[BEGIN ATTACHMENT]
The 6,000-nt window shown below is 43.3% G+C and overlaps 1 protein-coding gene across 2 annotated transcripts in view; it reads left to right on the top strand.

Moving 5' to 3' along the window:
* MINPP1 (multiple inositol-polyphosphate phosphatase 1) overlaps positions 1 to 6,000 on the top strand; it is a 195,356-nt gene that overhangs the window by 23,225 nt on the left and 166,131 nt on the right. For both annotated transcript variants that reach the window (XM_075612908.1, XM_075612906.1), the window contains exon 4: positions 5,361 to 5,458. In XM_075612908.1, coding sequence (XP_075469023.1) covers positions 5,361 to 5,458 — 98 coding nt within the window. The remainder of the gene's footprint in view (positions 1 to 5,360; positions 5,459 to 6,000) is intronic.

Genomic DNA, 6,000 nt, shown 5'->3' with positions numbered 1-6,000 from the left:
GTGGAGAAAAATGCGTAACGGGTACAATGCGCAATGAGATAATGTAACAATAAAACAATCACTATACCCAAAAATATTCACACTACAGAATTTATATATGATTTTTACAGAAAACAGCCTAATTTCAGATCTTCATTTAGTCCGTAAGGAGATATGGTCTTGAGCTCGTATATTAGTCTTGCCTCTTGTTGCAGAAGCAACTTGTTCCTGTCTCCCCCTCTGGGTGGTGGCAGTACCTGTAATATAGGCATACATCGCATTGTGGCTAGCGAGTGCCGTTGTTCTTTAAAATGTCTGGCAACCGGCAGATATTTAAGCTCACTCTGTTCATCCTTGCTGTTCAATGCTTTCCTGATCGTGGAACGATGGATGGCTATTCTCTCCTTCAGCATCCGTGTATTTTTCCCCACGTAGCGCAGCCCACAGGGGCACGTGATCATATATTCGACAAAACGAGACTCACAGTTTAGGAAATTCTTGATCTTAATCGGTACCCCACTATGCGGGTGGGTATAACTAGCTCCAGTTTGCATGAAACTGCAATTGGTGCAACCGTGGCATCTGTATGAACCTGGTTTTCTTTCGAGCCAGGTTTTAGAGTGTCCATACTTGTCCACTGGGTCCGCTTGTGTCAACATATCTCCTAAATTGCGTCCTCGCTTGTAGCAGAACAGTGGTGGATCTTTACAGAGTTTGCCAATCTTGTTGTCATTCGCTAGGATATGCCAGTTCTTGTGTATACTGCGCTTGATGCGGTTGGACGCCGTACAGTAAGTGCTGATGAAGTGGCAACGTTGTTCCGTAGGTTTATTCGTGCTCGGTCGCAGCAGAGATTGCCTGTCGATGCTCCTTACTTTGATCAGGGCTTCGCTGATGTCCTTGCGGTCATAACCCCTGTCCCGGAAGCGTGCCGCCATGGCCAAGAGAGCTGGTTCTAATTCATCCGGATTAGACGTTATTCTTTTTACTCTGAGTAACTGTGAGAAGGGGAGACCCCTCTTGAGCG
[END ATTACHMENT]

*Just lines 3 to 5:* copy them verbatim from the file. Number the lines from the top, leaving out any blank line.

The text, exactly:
* MINPP1 (multiple inositol-polyphosphate phosphatase 1) overlaps positions 1 to 6,000 on the top strand; it is a 195,356-nt gene that overhangs the window by 23,225 nt on the left and 166,131 nt on the right. For both annotated transcript variants that reach the window (XM_075612908.1, XM_075612906.1), the window contains exon 4: positions 5,361 to 5,458. In XM_075612908.1, coding sequence (XP_075469023.1) covers positions 5,361 to 5,458 — 98 coding nt within the window. The remainder of the gene's footprint in view (positions 1 to 5,360; positions 5,459 to 6,000) is intronic.

Genomic DNA, 6,000 nt, shown 5'->3' with positions numbered 1-6,000 from the left:
GTGGAGAAAAATGCGTAACGGGTACAATGCGCAATGAGATAATGTAACAATAAAACAATCACTATACCCAAAAATATTCACACTACAGAATTTATATATGATTTTTACAGAAAACAGCCTAATTTCAGATCTTCATTTAGTCCGTAAGGAGATATGGTCTTGAGCTCGTATATTAGTCTTGCCTCTTGTTGCAGAAGCAACTTGTTCCTGTCTCCCCCTCTGGGTGGTGGCAGTACCTGTAATATAGGCATACATCGCATTGTGGCTAGCGAGTGCCGTTGTTCTTTAAAATGTCTGGCAACCGGCAGATATTTAAGCTCACTCTGTTCATCCTTGCTGTTCAATGCTTTCCTGATCGTGGAACGATGGATGGCTATTCTCTCCTTCAGCATCCGTGTATTTTTCCCCACGTAGCGCAGCCCACAGGGGCACGTGATCATATATTCGACAAAACGAGACTCACAGTTTAGGAAATTCTTGATCTTAATCGGTACCCCACTATGCGGGTGGGTATAACTAGCTCCAGTTTGCATGAAACTGCAATTGGTGCAACCGTGGCATCTGTATGAACCTGGTTTTCTTTCGAGCCAGGTTTTAGAGTGTCCATACTTGTCCACTGGGTCCGCTTGTGTCAACATATCTCCTAAATTGCGTCCTCGCTTGTAGCAGAACAGTGGTGGATCTTTACAGAGTTTGCCAATCTTGTTGTCATTCGCTAGGATATGCCAGTTCTTGTGTATACTGCGCTTGATGCGGTTGGACGCCGTACAGTAAGTGCTGATGAAGTGGCAACGTTGTTCCGTAGGTTTATTCGTGCTCGGTCGCAGCAGAGATTGCCTGTCGATGCTCCTTACTTTGATCAGGGCTTCGCTGATGTCCTTGCGGTCATAACCCCTGTCCCGGAAGCGTGCCGCCATGGCCAAGAGAGCTGGTTCTAATTCATCCGGATTAGACGTTATTCTTTTTACTCTGAGTAACTGTGAGAAGGGGAGACCCCTCTTGAGCG